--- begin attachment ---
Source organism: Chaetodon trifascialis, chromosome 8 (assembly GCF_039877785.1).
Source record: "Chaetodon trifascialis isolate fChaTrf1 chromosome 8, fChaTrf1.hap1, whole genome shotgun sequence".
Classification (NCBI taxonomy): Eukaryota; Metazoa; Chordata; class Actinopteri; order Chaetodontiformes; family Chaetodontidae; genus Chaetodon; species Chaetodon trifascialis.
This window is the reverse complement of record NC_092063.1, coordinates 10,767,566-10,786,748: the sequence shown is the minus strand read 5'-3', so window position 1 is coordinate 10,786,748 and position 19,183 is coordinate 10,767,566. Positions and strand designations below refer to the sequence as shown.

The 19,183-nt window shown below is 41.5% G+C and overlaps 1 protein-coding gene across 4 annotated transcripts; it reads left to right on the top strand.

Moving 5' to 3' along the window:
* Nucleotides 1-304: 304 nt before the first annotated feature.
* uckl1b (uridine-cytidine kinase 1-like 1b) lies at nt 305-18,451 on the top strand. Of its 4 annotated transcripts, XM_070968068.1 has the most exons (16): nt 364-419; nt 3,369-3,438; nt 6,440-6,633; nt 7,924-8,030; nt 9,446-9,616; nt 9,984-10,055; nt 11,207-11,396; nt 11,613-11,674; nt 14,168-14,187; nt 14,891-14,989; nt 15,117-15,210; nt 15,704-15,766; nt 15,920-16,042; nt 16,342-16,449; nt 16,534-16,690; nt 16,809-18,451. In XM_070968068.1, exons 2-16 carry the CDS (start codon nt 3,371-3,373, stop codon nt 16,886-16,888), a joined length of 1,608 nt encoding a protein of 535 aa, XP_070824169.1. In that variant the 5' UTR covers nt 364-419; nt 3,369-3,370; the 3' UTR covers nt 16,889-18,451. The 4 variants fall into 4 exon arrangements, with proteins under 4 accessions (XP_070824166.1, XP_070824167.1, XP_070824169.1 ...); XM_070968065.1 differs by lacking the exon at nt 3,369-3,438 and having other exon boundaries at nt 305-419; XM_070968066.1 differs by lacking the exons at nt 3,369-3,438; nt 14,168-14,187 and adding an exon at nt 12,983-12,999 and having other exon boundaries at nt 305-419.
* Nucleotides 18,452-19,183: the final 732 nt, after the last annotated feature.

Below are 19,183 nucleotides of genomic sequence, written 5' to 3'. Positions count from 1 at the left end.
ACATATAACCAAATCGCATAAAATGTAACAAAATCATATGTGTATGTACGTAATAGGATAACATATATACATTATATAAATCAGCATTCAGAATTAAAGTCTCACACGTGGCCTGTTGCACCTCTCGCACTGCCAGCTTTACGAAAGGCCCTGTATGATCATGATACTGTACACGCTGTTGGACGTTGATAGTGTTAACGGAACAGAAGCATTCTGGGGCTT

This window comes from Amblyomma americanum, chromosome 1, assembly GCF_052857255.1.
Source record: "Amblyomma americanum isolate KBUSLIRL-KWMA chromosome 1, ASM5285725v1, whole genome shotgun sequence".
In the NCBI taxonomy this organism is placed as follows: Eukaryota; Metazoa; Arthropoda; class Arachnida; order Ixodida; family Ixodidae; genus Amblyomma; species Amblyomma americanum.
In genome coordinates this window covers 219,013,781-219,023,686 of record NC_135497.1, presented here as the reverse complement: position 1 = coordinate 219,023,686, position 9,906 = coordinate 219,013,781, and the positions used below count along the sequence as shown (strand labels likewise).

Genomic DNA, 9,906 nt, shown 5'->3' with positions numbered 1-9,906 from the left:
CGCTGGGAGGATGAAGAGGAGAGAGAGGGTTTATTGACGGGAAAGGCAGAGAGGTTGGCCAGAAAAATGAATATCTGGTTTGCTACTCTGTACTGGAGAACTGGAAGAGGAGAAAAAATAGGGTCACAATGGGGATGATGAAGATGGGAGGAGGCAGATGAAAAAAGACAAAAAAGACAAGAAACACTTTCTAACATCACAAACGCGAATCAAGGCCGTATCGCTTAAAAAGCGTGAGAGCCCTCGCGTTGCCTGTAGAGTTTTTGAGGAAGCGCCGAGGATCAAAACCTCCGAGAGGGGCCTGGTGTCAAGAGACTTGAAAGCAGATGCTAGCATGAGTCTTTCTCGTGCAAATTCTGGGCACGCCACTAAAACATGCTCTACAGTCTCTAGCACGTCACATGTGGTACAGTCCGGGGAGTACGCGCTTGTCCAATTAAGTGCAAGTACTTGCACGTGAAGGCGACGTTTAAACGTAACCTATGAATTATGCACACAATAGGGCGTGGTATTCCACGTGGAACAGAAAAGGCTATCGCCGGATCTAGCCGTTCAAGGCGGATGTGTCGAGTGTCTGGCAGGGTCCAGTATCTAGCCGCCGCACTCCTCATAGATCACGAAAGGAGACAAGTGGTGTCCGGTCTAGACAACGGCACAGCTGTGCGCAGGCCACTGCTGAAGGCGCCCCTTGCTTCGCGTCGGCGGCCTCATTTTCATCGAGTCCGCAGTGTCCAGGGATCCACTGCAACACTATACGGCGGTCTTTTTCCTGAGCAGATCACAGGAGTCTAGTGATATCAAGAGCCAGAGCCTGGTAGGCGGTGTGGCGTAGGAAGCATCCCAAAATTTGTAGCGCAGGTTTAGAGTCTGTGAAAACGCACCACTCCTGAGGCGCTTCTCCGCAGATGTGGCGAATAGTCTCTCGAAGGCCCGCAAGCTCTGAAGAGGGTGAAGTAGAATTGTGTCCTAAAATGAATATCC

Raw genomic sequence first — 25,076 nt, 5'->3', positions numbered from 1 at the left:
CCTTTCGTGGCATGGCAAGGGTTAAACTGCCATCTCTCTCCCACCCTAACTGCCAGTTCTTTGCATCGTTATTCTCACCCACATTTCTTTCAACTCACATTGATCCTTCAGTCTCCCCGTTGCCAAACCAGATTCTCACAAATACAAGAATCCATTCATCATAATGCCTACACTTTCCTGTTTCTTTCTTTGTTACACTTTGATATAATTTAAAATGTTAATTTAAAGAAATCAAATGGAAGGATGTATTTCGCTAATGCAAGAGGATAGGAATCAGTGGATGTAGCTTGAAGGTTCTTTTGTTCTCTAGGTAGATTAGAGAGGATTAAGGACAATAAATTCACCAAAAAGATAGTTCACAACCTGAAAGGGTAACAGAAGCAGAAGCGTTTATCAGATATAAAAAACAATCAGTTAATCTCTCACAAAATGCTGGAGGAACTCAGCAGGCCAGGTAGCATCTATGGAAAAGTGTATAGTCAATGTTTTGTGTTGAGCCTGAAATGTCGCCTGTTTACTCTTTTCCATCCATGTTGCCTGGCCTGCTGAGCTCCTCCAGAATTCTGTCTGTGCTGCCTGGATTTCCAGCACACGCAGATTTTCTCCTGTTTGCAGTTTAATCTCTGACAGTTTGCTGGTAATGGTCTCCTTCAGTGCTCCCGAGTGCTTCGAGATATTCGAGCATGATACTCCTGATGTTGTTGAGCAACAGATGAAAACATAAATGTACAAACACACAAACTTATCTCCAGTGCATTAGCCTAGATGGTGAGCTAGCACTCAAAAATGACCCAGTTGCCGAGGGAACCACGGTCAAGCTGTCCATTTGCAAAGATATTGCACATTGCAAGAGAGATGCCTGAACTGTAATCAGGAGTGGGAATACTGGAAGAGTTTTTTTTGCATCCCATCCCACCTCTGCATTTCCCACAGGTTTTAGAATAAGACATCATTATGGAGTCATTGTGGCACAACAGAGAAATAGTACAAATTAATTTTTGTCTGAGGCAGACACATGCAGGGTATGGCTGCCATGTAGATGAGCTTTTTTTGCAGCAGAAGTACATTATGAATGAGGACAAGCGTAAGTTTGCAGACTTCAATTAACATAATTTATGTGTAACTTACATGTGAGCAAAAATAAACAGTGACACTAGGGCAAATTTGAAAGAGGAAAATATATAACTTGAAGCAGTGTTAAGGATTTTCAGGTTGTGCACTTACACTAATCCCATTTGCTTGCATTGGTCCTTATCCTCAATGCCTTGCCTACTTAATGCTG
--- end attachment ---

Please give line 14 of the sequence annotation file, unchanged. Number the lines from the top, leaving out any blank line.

In the NCBI taxonomy this organism is placed as follows: Eukaryota; Metazoa; Arthropoda; class Arachnida; order Ixodida; family Ixodidae; genus Amblyomma; species Amblyomma americanum.